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In a time of transition, is the timidity of the clergy killing the church? asks Ian Harris. Where does loyalty lie?
Why do so many ministers, retiring after a lifetime of service to their church, hardly ever go to church again?
Not, usually, because they've lost their faith. Rather, they've come to feel out of sync with what they see happening there.
Many lay people feel the same way.
After loyally playing their part for years in parish life, they wake up one morning and ask themselves: "What exactly am I being loyal to? The church as an institution? A denominational heritage? A family tradition? The people of my parish? The minister or priest? The example of Jesus? Christ of the creeds?''
All of these are worthy, but there's a deep-down dissonance.
The pieces don't fit together as neatly as before.
They don't find church-going the energising, focusing, deepening experience it used to be.
They hang on by their fingernails as long as they can ... and then drop out.
This malaise has been happening across denominations for decades.
Auckland Catholic Bishop Patrick Dunn last month highlighted the steady defection of New Zealand-born Christians as the "Kiwi drift''.
One used to hear people say they were subjected to so much religion while growing up that they were happy to break free of it as soon as they could.
Winston Churchill was one such person. He tells how at Harrow he attended three services every Sunday, plus morning and evening prayers through the week: "I accumulated in those years so fine a surplus in the Bank of Observance that I have been drawing confidently upon it ever since.''
That is not happening so much today, simply because so many parents decide not to introduce their children to church at all.
Perhaps a reaction will set in one day when, as adults, a curious new generation begins to wonder what they have been deprived of.
And perhaps not.
One major reason for the "Kiwi drift'' is the churches' failure to allow Christian faith to evolve in a changing world.
They have clung to creeds, doctrines and practices that made excellent sense in light of the knowledge of former times, but which are crying out for a thorough-going reinterpretation in our 21st-century world.
I have had many letters reflecting that.
After lifelong membership in her church, one woman writes: "What a pity the churches have kept silent and denied Christian people access to the thinking of modern scholarship. And how much pain its devotees could be spared as they are left to ponder their own apparently heretical views.''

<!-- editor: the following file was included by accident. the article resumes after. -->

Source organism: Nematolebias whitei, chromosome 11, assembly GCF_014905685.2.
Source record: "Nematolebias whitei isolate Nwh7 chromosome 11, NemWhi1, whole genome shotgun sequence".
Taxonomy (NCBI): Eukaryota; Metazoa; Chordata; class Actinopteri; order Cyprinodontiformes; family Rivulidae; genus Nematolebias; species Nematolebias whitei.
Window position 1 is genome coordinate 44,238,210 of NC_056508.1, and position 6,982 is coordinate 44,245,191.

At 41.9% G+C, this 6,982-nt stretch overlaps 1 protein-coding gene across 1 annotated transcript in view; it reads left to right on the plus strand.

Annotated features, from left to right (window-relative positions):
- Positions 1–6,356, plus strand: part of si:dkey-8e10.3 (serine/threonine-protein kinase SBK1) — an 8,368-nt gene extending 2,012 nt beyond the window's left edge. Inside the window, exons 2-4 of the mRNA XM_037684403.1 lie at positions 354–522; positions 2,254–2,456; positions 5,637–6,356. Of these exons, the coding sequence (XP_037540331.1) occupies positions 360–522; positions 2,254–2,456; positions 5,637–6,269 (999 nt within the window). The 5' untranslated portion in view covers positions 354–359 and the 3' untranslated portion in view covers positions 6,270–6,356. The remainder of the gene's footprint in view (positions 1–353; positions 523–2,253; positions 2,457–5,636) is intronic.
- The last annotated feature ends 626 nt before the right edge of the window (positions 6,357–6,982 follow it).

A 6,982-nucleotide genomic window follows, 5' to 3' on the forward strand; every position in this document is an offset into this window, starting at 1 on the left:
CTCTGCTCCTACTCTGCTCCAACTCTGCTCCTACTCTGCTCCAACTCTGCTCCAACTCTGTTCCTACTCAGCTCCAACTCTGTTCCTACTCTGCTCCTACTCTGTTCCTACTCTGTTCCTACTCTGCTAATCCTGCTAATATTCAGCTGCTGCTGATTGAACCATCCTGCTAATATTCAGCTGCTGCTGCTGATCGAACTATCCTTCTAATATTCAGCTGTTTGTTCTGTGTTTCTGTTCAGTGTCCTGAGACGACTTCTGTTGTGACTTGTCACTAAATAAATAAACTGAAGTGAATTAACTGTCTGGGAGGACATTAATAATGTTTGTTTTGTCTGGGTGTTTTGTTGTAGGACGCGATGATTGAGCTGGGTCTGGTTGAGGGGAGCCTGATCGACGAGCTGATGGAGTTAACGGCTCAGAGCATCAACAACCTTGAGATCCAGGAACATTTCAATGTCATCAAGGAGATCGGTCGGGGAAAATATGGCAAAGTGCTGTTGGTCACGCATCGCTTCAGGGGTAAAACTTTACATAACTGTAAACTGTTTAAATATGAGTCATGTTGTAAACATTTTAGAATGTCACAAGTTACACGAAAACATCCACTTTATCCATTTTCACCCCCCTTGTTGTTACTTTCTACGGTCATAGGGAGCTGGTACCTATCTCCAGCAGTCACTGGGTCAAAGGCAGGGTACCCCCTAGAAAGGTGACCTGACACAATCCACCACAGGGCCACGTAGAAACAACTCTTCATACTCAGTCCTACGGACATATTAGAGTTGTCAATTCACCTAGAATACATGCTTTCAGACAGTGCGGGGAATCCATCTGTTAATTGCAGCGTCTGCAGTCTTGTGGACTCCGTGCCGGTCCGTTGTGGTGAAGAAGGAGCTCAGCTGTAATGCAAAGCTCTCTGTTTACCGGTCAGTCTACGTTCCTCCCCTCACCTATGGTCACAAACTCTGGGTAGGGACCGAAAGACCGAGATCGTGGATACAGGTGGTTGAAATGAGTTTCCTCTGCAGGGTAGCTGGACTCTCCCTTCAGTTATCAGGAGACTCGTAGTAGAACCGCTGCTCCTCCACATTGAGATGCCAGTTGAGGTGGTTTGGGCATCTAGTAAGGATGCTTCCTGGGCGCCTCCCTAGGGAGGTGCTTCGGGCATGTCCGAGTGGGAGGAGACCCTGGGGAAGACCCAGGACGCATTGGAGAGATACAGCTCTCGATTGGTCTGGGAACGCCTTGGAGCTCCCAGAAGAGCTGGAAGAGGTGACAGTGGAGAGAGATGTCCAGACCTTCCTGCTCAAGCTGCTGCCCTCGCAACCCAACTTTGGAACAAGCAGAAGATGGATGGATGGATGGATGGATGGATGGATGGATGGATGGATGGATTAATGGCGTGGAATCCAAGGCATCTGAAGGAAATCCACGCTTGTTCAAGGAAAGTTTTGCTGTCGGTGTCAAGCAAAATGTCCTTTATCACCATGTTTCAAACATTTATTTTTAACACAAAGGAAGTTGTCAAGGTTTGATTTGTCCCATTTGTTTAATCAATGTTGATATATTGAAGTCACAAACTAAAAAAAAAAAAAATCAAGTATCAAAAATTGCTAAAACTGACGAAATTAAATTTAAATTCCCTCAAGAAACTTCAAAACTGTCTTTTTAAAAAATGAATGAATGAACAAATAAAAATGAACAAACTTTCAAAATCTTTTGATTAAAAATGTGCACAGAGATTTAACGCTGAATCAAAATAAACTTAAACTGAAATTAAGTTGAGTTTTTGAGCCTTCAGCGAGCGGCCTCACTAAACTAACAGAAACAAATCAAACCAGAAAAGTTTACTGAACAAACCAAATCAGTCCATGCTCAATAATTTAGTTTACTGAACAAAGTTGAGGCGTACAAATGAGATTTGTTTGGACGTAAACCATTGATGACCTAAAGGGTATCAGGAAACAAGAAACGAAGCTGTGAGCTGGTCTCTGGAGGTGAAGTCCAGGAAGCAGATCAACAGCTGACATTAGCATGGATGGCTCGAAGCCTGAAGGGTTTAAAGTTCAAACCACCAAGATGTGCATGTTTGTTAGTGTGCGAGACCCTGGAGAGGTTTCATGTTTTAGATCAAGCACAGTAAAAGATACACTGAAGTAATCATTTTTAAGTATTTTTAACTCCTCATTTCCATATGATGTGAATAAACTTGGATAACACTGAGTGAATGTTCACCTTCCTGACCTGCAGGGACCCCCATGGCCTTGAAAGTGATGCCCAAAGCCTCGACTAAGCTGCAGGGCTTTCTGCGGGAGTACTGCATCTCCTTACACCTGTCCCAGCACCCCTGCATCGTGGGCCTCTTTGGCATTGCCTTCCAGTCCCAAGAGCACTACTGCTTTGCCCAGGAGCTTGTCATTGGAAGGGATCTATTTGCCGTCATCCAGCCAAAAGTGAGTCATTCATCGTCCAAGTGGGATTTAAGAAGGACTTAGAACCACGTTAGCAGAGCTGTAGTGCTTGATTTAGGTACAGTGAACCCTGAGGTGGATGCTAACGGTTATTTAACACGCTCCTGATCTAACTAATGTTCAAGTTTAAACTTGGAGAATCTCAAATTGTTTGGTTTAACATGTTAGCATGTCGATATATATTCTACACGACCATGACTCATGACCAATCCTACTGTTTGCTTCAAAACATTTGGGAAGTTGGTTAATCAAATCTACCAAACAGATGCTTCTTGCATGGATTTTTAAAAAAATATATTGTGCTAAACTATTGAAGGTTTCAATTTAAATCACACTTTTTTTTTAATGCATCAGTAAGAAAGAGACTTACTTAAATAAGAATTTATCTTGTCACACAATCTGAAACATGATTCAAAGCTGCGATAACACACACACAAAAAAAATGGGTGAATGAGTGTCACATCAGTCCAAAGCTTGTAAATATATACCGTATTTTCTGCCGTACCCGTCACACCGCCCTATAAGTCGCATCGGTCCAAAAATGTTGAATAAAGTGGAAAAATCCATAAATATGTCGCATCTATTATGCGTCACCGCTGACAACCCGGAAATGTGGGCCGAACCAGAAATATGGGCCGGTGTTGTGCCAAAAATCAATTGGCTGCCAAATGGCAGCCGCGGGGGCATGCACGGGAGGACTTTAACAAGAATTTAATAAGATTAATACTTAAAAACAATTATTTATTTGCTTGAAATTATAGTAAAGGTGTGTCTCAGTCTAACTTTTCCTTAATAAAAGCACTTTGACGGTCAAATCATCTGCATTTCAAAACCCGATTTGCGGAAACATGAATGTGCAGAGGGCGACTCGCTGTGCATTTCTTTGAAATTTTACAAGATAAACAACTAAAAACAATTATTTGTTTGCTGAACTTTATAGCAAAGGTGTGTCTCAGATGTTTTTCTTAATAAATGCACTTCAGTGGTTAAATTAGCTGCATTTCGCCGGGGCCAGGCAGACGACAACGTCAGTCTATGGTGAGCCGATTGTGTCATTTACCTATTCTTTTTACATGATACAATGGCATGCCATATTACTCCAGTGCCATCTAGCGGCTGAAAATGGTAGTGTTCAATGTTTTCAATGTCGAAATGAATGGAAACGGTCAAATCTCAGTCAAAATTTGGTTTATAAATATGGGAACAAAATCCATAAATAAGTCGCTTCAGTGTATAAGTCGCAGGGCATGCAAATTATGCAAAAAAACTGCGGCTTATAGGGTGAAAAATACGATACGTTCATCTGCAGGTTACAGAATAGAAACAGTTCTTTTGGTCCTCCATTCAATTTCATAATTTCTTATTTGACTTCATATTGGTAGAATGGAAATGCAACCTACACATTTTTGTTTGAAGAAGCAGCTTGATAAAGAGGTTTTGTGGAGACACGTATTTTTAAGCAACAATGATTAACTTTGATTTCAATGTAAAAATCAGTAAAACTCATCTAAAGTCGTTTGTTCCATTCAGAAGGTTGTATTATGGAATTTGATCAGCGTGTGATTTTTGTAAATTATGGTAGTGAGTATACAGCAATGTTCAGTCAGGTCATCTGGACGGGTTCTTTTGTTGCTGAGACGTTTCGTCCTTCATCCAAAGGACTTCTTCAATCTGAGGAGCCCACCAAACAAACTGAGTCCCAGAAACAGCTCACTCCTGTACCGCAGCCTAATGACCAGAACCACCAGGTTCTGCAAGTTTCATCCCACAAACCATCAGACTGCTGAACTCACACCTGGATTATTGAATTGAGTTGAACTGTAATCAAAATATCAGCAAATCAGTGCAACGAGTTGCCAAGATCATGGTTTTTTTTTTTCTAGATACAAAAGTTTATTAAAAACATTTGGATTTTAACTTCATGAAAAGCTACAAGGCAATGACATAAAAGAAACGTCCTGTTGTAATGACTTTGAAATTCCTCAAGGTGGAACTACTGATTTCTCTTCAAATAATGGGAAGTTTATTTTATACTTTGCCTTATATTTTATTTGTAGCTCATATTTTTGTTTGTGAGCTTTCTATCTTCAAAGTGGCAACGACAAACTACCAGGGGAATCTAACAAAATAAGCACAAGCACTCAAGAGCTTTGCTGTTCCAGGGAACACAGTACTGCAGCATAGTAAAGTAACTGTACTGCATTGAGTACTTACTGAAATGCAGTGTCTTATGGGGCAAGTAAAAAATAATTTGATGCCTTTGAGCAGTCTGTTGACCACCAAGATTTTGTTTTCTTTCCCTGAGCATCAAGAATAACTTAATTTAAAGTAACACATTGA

Another, in her 80s and still attending church: "My faith journey has brought me to a place of questioning the dogma of the church ... Sometimes it seems as though my efforts at finding a meaningful belief put me out on a limb, but now I realise that I am not alone.''
Their comments echo the views of ministers whose reading and thinking have taken them far from the point where their journey began.
Together they are part of a far-reaching transition that is occurring within Christian thought, but not so much in regular church life - often the reverse as leaders dig in to resist substantive change.
Sometimes it is clergy who hold the church back.
At the Napier Progressive Spirituality Conference in May, American United Church of Christ pastor Dr Robin Meyers declared bluntly: "The timidity of the clergy is killing the church.''
Usually it is pastoral concern that deters them from offering contemporary insights on the Bible and faith, even when they would like to.
But silence leaves people who would be open to such insights in limbo.
Sometimes it is lay people who block progressive alternatives, believing any change to ancient formulations would be a sell-out.
There could be some truth in the prediction that the last seven words of the church will be: "We've never done it like that before.''
For me, the future of Christian faith does not depend on loyally keeping fossils warm, whether fossils of creed, doctrine, church order, or anything else.
It hinges rather on identifying what is core to our Judaeo-Christian heritage, and then working out how people at home in the modern world can relate to it and express it honestly in terms of today.
Which happens to be just what Christians of the 4th, 12th, 16th and other centuries did in and for their own times.
That would unquestionably be loyalty - but loyalty to the Judaeo-Christian core and the quintessential religious process, rather than to interpretations which, in our secular understanding, are no longer tenable.
Let the transition roll on!
- Ian Harris is a journalist and commentator.